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Politics may not be doomed to dysfunction

Early Returns

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My very smart Bloomberg Opinion colleague Francis Wilkinson has an excellent column predicting that whatever President-elect Joe Biden might want, we're in for a rough ride for the next four years. "U.S. domestic politics is an ugly mess," he writes, thanks to a Republican Party that's "post-policy, post-truth, post-democratic."

It's an important argument, and one that should be taken seriously. It's not hard to imagine a nightmare scenario ahead for Democrats and the nation. Republicans retain their Senate majority and never supply a pandemic-relief bill, economic stimulus, or even basic public-health funding to control the spread of the virus and distribute a vaccine. More people suffer, the economy worsens and Biden is a lame duck months into his presidency. Meanwhile, Donald Trump successfully backs antidemocratic candidates and a midterm landslide leaves most of the battleground states in the hands of people explicitly dedicated to naming Republican electors regardless of what voters want. Partisan Republican judges toss out Obamacare and more. A Republican Senate refuses to even consider Biden's judicial nominations, or, aside from his cabinet, any of his executive-branch nominations — and after the midterms a Republican House impeaches him for relying on acting officials. Four years of chaos, with the economy and democracy battered beyond repair.

And yet … it's also possible to imagine much more benign paths.

After all, while many Republicans stayed quiet over the past month as Trump tried to overturn the election, very few actively collaborated with him — and quite a few stood up for the rule of law. Perhaps that would've been different had the election been closer, but what we know now is that serious Republican election lawyers deserted the president, Republican-nominated judges rejected his lawsuits, a series of Republican election administrators ignored his pleas to violate the law, and not a single Republican state legislature came anywhere close (at least publicly) to attempting to throw out the vote. Even Fox News largely defended the democratic process, at least outside of a few on-air personalities. Perhaps once Trump is out of the White House the very noisy antidemocratic faction of the party will turn out to be an unimportant fringe.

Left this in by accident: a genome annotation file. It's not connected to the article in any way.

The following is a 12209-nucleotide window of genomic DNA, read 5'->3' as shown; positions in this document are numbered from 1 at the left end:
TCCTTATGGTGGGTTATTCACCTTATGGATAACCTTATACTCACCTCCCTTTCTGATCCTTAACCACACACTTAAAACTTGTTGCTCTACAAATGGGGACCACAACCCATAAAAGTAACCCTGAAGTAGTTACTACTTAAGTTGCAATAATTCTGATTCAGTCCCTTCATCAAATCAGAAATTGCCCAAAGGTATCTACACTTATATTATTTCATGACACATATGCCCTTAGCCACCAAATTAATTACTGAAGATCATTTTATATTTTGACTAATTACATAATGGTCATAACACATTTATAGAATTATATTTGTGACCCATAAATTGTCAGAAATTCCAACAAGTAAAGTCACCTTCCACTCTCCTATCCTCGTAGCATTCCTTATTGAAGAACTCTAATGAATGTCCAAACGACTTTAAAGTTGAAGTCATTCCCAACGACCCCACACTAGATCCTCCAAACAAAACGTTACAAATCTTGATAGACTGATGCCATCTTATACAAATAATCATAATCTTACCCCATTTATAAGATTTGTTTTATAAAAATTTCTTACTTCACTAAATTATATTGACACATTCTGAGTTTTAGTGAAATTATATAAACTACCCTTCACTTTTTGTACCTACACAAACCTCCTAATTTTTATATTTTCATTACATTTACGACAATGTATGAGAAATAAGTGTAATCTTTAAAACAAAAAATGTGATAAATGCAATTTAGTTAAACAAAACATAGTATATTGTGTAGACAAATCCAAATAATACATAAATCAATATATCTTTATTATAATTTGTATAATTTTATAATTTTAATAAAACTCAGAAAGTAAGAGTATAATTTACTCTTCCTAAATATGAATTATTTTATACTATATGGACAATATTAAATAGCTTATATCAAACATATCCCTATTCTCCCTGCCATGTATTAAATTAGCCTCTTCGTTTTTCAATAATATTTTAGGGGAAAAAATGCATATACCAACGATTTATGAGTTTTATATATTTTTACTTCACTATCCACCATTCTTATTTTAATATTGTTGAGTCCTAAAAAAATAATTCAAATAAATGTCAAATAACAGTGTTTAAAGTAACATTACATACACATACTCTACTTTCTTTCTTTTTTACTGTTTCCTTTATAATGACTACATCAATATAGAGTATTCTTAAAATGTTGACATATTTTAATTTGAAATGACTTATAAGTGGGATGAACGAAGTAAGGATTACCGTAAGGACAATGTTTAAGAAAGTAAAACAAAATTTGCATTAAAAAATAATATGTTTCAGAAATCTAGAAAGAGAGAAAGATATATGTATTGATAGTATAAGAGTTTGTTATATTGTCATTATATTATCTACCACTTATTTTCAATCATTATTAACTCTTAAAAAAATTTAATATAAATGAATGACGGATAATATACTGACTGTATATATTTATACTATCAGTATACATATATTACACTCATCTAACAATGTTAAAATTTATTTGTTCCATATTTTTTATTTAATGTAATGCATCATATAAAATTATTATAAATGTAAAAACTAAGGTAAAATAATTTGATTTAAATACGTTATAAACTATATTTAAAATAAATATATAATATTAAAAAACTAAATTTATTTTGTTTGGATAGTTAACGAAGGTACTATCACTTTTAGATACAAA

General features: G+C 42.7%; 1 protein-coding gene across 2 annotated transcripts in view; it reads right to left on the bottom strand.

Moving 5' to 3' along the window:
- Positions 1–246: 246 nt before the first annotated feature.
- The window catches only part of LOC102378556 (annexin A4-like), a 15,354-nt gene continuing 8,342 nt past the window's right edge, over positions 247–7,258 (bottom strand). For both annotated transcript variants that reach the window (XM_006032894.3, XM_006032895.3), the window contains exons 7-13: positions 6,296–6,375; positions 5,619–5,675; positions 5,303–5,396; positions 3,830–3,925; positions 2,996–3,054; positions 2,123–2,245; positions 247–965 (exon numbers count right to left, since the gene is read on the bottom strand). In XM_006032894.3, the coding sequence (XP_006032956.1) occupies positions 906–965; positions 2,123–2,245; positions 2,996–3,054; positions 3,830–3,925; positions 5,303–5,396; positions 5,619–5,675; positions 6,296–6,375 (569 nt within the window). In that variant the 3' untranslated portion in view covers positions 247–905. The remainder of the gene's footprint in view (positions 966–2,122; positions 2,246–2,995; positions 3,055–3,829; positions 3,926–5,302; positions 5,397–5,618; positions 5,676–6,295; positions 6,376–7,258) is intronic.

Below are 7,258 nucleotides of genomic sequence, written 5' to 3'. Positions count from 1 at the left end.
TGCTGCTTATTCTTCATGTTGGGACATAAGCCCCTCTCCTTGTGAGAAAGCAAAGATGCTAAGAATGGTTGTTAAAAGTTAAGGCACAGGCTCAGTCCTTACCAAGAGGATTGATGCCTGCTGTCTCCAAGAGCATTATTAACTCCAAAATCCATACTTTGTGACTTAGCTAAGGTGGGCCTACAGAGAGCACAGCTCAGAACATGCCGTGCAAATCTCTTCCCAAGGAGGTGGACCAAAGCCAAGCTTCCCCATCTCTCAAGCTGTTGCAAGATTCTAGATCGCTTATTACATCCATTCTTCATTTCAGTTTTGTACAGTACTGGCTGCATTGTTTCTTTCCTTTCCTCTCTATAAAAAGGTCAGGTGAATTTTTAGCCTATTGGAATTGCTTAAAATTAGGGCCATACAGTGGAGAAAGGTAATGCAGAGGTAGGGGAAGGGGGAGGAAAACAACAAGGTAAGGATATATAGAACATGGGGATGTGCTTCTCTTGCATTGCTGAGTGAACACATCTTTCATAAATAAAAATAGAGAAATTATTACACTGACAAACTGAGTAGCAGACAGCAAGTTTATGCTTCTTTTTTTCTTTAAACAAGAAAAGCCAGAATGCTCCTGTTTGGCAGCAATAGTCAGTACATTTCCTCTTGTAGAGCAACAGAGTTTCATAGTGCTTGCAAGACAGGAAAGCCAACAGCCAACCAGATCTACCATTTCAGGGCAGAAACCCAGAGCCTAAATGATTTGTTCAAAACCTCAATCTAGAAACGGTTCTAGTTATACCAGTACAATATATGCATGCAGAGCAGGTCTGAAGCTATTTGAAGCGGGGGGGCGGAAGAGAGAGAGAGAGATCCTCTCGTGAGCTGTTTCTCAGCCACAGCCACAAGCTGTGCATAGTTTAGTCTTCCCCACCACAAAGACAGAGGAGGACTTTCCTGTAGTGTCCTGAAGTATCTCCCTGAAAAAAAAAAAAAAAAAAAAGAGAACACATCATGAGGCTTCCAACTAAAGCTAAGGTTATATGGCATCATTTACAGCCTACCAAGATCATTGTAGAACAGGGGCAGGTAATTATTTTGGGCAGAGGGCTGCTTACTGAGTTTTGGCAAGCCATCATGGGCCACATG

As for governing? Yes, Senate Majority Leader Mitch McConnell will seek to obstruct Biden's agenda, following on the examples his party set in 1993 and 2009. But even in those years, Democrats had some real bipartisan legislative victories, and managed to pick up enough Republican votes to get bills over the top against overwhelming opposition. Repeating those successes will be a lot easier if Democrats win the two Senate runoffs in Georgia and gain at least a temporary majority, but it could well happen anyway. Republicans may find, for example, that opposing full funding for vaccines is a risk they don't want to take. Meanwhile, the Democrats' slim majority in the House might actually help them in the midterm elections because they'll have fewer very liberal bills on their records. That's bad news for their agenda, but it isn't necessarily a formula for chaos.

In other words, it's entirely possible we could be in for at least marginally competent governing over the next few years. Add in a little luck with the pandemic and the economy, and perhaps we'll get a fair amount of boredom after all. The main point is that it's very difficult to predict how these things will unfold. We know the Republican Party will remain dysfunctional, and Fox News and talk-radio hosts will continue hollering. Polarization and negative partisanship will persist. But how that plays out? I'm still on Team We Just Don't Know. 

1. The latest from the Bright Line Watch crew about the state of U.S. democracy.

2. Nadia E. Brown on Carol Moseley Braun, ambitious Black women and the Democrats.

3. Charles S. Bullock III on the Georgia runoffs and appointed senators

4. Julia Azari on Trump and other one-term presidents.

5. Christopher Baylor on the basic conditions of the Biden presidency.

6. Emily Badger on what Republican voters mean when they tell pollsters that the election was marred by fraud.

7. Quinta Jurecic on the consequences for those aiding Trump's efforts to undermine democracy.

8. Matt Yglesias on marijuana legalization.

9. And my Bloomberg Opinion colleague Michael R. Strain on Biden's Council of Economic Advisers.

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